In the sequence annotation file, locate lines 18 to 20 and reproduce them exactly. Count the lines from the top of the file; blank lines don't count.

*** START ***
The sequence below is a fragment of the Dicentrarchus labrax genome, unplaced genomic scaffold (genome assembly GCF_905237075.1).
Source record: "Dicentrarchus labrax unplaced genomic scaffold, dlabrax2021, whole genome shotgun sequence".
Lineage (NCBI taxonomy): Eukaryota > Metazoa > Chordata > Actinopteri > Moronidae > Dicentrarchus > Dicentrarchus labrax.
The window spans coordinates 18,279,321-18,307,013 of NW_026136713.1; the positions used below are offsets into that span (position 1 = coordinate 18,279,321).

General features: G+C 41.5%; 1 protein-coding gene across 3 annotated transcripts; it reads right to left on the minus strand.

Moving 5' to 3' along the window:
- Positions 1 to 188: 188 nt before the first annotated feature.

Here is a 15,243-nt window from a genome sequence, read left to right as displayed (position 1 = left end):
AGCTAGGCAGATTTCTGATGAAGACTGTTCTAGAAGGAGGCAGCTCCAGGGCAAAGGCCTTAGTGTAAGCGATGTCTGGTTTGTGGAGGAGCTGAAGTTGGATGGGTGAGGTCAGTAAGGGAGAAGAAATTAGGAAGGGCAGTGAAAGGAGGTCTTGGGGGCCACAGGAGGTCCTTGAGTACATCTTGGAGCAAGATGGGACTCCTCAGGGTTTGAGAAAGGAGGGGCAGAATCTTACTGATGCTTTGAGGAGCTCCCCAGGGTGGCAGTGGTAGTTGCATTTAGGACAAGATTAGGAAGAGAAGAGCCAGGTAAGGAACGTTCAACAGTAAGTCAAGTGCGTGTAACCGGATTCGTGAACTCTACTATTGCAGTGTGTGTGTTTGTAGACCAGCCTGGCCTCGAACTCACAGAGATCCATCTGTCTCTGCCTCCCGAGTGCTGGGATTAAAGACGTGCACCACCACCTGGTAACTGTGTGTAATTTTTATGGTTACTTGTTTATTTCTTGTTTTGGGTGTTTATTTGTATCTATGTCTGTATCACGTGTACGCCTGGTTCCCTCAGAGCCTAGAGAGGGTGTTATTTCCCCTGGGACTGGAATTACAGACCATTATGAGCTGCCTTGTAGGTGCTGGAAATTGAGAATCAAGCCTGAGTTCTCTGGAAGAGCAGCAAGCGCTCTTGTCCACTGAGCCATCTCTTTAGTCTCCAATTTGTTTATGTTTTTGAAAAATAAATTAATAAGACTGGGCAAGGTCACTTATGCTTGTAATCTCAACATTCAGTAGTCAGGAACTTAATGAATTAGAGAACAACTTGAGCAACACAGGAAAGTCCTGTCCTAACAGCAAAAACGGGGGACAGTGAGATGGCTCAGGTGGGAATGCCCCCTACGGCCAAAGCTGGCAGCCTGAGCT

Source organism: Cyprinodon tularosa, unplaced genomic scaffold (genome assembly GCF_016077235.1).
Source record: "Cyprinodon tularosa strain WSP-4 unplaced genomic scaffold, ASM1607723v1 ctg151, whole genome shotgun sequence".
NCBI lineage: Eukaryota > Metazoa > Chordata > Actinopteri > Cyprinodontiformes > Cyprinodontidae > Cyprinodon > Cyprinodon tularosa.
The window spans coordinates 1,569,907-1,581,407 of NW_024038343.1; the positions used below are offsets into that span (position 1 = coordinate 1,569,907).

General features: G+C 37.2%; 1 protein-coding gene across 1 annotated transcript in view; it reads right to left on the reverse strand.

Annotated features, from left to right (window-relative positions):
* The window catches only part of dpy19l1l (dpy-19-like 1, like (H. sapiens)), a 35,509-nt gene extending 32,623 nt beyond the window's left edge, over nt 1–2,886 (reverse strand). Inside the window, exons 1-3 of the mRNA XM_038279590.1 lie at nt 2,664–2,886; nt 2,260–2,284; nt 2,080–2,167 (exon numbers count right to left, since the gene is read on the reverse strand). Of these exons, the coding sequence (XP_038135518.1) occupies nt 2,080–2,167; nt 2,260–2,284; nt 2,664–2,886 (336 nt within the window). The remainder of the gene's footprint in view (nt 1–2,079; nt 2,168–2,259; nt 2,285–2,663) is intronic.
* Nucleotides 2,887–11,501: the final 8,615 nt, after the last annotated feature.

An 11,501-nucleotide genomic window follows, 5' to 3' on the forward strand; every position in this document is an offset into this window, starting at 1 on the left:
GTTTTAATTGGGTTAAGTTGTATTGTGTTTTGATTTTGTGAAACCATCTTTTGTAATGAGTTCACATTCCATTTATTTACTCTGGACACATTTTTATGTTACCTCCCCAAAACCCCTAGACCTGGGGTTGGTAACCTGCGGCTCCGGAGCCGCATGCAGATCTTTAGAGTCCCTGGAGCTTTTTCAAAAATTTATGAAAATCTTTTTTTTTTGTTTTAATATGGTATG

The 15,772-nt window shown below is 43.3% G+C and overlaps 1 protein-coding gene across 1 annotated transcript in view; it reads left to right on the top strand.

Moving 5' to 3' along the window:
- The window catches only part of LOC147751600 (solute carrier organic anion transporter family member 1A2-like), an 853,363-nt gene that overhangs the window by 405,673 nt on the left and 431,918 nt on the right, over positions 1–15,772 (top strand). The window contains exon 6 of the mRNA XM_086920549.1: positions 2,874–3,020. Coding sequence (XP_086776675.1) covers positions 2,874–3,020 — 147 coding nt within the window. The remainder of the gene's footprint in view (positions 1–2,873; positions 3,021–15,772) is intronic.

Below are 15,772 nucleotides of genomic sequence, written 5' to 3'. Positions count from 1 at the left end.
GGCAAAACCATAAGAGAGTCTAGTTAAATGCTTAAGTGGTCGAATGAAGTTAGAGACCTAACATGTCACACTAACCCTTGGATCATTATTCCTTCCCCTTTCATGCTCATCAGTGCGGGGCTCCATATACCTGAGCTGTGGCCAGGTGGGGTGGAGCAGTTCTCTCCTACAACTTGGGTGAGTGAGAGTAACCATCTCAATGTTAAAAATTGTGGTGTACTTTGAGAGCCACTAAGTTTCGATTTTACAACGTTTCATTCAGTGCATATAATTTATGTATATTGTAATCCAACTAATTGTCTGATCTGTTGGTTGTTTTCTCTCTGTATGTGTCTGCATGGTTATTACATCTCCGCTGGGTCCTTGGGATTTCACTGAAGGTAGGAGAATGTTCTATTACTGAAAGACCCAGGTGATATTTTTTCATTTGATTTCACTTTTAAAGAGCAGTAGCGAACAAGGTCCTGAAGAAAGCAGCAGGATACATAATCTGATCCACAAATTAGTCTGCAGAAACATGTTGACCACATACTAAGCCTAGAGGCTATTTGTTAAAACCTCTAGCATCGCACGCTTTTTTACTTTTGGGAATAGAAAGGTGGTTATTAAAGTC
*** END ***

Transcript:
An 11,501-nucleotide genomic window follows, 5' to 3' on the forward strand; every position in this document is an offset into this window, starting at 1 on the left:
GTTTTAATTGGGTTAAGTTGTATTGTGTTTTGATTTTGTGAAACCATCTTTTGTAATGAGTTCACATTCCATTTATTTACTCTGGACACATTTTTATGTTACCTCCCCAAAACCCCTAGACCTGGGGTTGGTAACCTGCGGCTCCGGAGCCGCATGCAGATCTTTAGAGTCCCTGGAGCTTTTTCAAAAATTTATGAAAATCTTTTTTTTTTGTTTTAATATGGTATG

The 15,772-nt window shown below is 43.3% G+C and overlaps 1 protein-coding gene across 1 annotated transcript in view; it reads left to right on the top strand.